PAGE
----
Big investors reap whirlwind rental profits
Wall Street and other big investors are reaping the benefits of Miami-Dade County’s robust housing rental market, but to the chagrin of renters paying top dollar, market watchers say.
Those renters, they say, are often the same people who lost or gave up their homes during South Florida’s foreclosure crisis, among the nation’s worst.
Institutional investors that have been buying up all those distressed properties are now renting them out at premium rates to a vast pool of tenants, swelled by residents displaced by the region’s avalanche of foreclosures and short sales, says Peter Zalewski, a principal at CraneSpotters.com, a website that tracks South Florida’s condominium and apartment markets.
“If you look at how rents have gone up steadily, constantly since 2009, it seems like rents could continue to go up,” Mr. Zalewski says.
Rents are just about peaking in Greater Miami, he says, and it remains to be seen how much more rates can be stretched.
East of Interstate 95 in Miami-Dade, rents have increased by 24.3% since 2010, while rents west of I-95 have increased 17.7%, according to data CraneSpotters.com compiled from the Southeast Florida Multiple Listing XChange.
East of the highway, the median rental rate has risen this year to $1.74 per square foot. That means rent for a 1,000-square-foot apartment would be $1,740 a month. The median means half rent for more and half rent for less.
West of the highway, the median rental rate has risen this year to $1.33 per square foot, making the rent $1,330 a month for a 1,000-square-foot apartment there.
Just as banks and other firms bundled mortgages together and sold them as mortgage-backed securities, the new trend is the purchasing of properties and bundling them into rental-backed securities, says Bruce Jacobs, a Miami foreclosure attorney and host of the “Debt Warriors” radio show.
Hedge funds, private equity firms and other institutional investors buying up those rental-backed securities account for a large majority of the all-cash purchases for which the Miami housing market is becoming known, Mr. Jacobs says.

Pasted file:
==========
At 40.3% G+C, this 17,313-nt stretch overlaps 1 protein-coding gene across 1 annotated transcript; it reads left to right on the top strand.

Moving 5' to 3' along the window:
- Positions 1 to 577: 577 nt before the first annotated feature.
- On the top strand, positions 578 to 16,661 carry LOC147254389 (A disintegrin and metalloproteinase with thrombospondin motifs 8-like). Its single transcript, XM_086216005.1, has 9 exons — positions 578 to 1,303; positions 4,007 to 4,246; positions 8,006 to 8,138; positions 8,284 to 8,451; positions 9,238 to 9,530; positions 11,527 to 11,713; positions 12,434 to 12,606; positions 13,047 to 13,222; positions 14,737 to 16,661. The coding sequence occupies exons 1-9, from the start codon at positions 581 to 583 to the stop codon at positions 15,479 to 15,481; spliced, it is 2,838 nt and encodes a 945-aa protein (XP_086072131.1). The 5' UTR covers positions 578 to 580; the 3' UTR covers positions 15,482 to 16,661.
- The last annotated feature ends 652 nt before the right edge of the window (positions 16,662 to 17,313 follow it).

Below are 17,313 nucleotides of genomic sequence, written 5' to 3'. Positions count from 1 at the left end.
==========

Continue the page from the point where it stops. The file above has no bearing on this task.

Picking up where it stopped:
The problem, he says, is those investors are beating out conventional buyers – those that need financing, which in itself is now harder to get – and pushing them out of the market, often turning them into renters.
“I’ve been saying we’re going back to the feudal land system where there’s a concentration of ownership,” Mr. Jacobs adds, “and everybody’s paying what the landlord wants.”
However, Mr. Zalewski says some relief appears to be on the way for renters, thanks to the laws of supply and demand, which lately seem to have been suspended.
In recent years, statistics show, the number of rental units in the market has swelled – some from previously foreclosed homes, especially in the suburban markets west of I-95, and some from new construction, especially in the urban coastal markets east of I-95.
East of the highway, the number of rental units has grown 26.9% over the past four years, while the number of units west of the highway has ballooned by a whopping 36.3% during that time, according to data from CraneSpotters.com.
Moreover, developers have started construction or are planning thousands of additional condos in Greater Downtown Miami, according to the website. Mr. Zalewski estimates that far more than 50% of those new units could end up as rentals.
Despite the growing number of rental units, rents in Greater Miami have risen almost as much, indicative of a market in hyper drive, partly fueled by foreign buyers, both institutional investors and wealthy individuals, Mr. Jacobs says.
Yet it can’t go on indefinitely, Mr. Zalewski says, as eventually the new supply of units – particularly from all the new and planned construction in the Brickell and Downtown Miami areas – will catch up and should start to outpace demand.
That’s when rent increases will slow or stall, he says, adding that Miami could start seeing the beginnings of that trend in the next 18 to 24 months.
And moderating rents, he predicts, should eventually trickle out to the suburbs west of I-95, although in less dramatic fashion.
In the meantime, Mr. Jacobs says, in addition to the burden of high rents, many tenants can expect less service from their institutional landlords, who might own 100 buildings and can’t or won’t pay attention to each one’s needs.
“What we’re seeing,” he says, “is the largest transfer to real estate from Floridians – taxpayers, homeowners and residents – to Wall Street investment firms and foreign investment firms.”
Add that to the fact that most homeowners who have become renters have downsized their living space. Often, Mr. Jacobs says, the only way families and others can afford to rent a house or apartment is to take in more roommates by renting out a bedroom or two.
“They’re not paying as much [in rent] as they once did on their mortgages,” he adds, “but it’s not far from it.”